I found several points throughout this article to be really interesting. One of the most interesting though was the story at the end about the staff of former president, George H.W. Bush. The Philippines were about to face an uprising from the rebels within the country against the presidential palace. The United States caught wind of this news and began to think of how to take action. The Chief of Staff at the time, John Sununu, deliberated with the National Security Advisor and ultimately made a decision about what they thought would be a best plan of action. All that was left to be done was wake the president up and receive his approval. This is a perfect example of what Completed Staff Work should look like. The staff should go to the manager with a final product and just allow him to decide, yes or no. The President did not have to think of any details or rework a drafted plan. It was completed and straight to the point. When work gets done in this manner, organizations are most efficient. It enables the manager to have the time to do their job well, which is to make decisions. If the staff came to President Bush with a plan which was only partially thought out, it would have put a lot more on his plate and taken a lot more time. Instead, they were able to take action quickly and effectively.

  4. Dominic Decker says:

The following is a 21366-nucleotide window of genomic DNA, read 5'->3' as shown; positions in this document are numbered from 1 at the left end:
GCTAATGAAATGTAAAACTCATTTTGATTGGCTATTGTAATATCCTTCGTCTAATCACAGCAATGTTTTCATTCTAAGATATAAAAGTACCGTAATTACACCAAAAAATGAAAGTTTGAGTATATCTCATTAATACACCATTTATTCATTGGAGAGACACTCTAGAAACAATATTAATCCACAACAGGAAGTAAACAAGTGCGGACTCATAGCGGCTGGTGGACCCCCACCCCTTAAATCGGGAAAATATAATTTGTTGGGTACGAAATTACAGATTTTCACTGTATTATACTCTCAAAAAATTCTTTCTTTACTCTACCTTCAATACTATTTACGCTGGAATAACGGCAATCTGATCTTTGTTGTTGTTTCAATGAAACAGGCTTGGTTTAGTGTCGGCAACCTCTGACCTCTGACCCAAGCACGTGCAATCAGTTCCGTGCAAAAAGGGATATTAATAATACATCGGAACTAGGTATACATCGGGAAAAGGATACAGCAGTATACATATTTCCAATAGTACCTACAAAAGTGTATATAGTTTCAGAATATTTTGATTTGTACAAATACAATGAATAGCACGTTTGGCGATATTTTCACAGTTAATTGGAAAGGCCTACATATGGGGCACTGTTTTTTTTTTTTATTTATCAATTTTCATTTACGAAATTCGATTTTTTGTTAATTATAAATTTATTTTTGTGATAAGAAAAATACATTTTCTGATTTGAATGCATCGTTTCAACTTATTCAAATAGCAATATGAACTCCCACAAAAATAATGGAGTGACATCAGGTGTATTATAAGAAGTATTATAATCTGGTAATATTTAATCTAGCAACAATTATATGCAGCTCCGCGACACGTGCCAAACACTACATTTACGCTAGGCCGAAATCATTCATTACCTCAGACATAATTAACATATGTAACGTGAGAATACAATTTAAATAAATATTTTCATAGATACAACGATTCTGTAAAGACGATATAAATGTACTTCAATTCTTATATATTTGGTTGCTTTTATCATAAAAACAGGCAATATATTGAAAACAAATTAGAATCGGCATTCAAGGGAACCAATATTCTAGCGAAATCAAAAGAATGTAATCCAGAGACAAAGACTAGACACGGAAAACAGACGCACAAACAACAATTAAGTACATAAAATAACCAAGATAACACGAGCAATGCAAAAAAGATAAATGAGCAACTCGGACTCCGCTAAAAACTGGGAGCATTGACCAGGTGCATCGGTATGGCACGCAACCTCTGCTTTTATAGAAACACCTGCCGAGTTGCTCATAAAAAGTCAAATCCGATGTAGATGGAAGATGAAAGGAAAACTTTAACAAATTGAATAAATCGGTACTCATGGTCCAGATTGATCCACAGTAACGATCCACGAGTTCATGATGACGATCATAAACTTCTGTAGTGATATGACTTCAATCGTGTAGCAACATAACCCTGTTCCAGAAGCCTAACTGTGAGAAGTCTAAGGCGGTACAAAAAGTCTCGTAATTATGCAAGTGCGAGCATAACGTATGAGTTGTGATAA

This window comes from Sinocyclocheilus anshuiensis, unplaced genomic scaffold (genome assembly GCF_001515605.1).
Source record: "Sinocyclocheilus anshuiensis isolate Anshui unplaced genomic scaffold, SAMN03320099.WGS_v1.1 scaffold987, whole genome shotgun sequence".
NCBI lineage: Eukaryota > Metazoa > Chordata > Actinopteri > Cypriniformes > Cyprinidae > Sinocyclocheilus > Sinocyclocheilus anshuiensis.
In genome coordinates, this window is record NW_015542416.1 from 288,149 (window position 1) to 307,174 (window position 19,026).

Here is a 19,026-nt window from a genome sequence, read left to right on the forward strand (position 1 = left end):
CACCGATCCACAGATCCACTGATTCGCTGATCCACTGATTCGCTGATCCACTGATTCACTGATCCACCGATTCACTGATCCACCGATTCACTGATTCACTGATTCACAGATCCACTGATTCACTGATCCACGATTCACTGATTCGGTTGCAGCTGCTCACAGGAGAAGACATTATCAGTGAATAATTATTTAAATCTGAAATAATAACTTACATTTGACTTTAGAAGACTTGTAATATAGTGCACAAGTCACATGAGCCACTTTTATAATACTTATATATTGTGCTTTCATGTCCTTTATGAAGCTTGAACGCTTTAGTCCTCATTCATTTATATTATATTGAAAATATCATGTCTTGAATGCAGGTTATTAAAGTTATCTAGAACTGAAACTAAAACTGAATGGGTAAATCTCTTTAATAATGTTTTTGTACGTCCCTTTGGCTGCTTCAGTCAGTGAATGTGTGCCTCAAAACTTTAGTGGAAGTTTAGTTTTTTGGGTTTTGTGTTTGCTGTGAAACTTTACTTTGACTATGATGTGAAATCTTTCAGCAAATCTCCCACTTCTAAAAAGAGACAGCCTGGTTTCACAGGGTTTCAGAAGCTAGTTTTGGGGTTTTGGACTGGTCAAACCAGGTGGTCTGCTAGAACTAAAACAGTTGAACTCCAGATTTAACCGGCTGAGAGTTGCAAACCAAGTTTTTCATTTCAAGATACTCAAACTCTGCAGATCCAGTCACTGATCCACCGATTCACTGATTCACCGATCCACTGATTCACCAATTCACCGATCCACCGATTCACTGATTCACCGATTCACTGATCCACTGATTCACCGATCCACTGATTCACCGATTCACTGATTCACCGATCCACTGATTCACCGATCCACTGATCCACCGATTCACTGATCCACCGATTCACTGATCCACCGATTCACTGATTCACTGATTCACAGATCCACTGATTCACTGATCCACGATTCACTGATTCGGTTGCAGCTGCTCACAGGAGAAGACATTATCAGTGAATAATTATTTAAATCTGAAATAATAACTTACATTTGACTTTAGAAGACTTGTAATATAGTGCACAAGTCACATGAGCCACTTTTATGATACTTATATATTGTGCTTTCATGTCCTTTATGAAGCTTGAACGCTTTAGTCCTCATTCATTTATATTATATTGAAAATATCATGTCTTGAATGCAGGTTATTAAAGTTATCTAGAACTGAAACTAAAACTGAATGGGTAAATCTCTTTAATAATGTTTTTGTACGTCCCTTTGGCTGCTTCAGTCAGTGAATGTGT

This article is great to read in helping with the understanding of Completed Staff Work. Moreover, for Completed Staff Work to be successful, there always needs to be a person who is communicating with the boss. With this, communication has to be honest. There always has to be the person who either tells the boss what they need to hear (positive or negative) or the person that says no. “One must be a good butcher”, is a quote that significantly stuck out to me that describes this communication. A good butcher cuts away what’s unnecessary and gets to the good stuff. President Trump’s new Chief of Staff, Marine General John Kelly, is a great example of that communication. Being able to cut out what is unnecessary and get to the important facts and details allows for effective decision-making. This also allows for a building of trust and confidence. When leaders can say no and tell the truth, trust and confidence are established between leaders and staff. Trust allows for leaders to build relationships, which is an extremely important part of management. Relationships allow people to anticipate what needs to be done. Anticipation is the key to completed staff work.